With the ongoing disruptions in the trucking industry in South Africa, it has become an unpleasant reality that many truck drivers will be retrenched.
SA Trucker is sharing this piece of advice with fellow truck drivers on the payout you are entitled to after being retrenched.
While retrenchment is a difficult process for those involved, the procedure is clearly set out in the Labour Relations Act, says Arlene Leggat, president of the South African Payroll Association.
“The Basic Conditions of Employment Act also provides clear guidance on what has to be included when calculating the severance package,” he said.
“The first step is to consult with employees as soon as the company contemplates a reduction of staff through retrenchments.”
In many instances, trade unions feel that as soon as the company starts consulting, they are not “contemplating” anymore and that they have already made the decision to let people go, said Leggat.
In comparison companies are not too optimistic about these consultations, she said.
“The unions simply want to keep all the jobs without finding a solution. There is often little understanding that if something is not done, everyone can lose their jobs.”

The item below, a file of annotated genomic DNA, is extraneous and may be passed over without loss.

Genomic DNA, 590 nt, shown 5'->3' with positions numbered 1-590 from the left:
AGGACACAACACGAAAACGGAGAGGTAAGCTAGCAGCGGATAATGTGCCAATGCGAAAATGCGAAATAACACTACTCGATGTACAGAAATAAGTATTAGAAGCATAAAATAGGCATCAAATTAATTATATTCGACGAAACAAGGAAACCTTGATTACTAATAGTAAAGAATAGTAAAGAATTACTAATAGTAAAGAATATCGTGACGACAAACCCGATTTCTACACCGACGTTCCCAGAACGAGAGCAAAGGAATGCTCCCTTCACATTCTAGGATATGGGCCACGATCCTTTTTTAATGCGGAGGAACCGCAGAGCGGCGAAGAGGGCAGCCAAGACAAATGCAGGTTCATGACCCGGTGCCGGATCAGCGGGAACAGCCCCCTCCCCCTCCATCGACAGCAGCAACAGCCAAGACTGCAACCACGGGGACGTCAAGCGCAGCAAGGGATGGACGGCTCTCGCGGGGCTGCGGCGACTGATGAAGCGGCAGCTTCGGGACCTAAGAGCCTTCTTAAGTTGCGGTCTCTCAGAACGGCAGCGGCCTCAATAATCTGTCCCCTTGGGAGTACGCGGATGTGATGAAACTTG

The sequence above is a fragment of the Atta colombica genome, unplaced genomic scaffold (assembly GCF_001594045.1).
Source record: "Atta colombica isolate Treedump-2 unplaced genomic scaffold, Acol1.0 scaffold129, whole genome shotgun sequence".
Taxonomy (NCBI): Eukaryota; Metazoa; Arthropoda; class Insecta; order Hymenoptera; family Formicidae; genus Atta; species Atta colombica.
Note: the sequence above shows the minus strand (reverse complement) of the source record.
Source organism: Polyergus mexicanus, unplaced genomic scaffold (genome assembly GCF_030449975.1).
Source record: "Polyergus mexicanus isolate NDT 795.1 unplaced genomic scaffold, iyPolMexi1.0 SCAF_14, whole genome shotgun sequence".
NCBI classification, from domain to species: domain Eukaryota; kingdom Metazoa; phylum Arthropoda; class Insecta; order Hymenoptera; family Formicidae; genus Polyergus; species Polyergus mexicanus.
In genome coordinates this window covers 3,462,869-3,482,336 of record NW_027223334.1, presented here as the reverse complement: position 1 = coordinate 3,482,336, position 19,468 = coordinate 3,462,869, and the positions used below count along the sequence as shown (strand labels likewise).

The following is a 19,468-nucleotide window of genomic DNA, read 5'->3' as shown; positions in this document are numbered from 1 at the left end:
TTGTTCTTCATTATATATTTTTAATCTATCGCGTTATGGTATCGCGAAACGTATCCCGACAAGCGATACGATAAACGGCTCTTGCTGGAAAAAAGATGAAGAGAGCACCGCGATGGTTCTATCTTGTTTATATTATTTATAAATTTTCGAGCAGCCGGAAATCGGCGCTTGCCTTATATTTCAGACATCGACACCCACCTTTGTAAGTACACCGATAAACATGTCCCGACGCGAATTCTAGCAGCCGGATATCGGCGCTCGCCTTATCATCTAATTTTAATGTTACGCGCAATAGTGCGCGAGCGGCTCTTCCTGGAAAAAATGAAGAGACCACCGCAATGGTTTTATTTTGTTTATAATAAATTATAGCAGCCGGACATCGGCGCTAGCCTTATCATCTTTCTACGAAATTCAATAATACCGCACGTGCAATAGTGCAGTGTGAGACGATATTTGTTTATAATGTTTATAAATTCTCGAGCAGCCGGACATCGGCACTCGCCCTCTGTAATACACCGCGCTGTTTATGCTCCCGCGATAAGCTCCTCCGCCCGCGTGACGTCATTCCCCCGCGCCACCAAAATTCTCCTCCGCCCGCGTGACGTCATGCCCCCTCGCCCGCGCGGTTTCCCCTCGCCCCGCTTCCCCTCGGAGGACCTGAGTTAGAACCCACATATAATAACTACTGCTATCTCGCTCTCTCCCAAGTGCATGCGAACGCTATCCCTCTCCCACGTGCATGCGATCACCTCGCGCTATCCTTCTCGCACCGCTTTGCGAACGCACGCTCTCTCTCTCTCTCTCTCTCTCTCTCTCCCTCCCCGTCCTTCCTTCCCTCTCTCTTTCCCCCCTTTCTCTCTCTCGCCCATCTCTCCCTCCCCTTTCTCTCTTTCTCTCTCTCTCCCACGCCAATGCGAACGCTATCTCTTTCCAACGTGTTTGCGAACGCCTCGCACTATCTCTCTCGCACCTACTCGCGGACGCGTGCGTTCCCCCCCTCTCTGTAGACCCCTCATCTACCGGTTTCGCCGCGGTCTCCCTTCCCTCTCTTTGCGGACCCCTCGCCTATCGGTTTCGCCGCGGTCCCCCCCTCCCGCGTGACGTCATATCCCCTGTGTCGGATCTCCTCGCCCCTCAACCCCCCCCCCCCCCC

Once the decision to continue with staff reductions has been made, employees must be provided with:
- Information relating to the reason for the retrenchments;
- What alternatives were on the table, why they were not chosen;
- What the company is offering those employees who will be let go.
“This offering includes the severance package, but it can also include assistance with the updating of curriculum vitae’s, how and where to look for new employment and how to navigate and use social media,” Leggat said.
“Pay them as per the agreement and make sure all the tax directives are done. The approach must be that the company is not going to make this hard for anyone in any way.”
Leggat said that employees are also entitled to notice, leave, bonus and severance pay.
The Labour Relations Act provides that an employee must pay an employee at least one week for every year of completed continues service.
“It is extremely important to make sure that if the company is acquired by another firm that your contract of employment states that your years of service prior to the take-over will be taken into account.,” Leggat said.
“There is generally an agreement that the new company will not retrench people for at least one or two years – but once that time comes there will be retrenchments, Leggat warned.
“People then find they only have one or two years of completed continuous service.”
To calculate the value of that one week (it could be more, but it may not be less than one week) the employer must include the employee’s salary or wage, average overtime, shift and standby allowances, as well as travel allowances and commissions.
It must also include the employer’s contribution to benefit schemes such as death, funeral, retirement and medical aid contributions.
“The process does not have to be acrimonious. Engage in a genuinely consultative and transparent manner to find solutions that will work for everyone. It is possible,” said Leggat.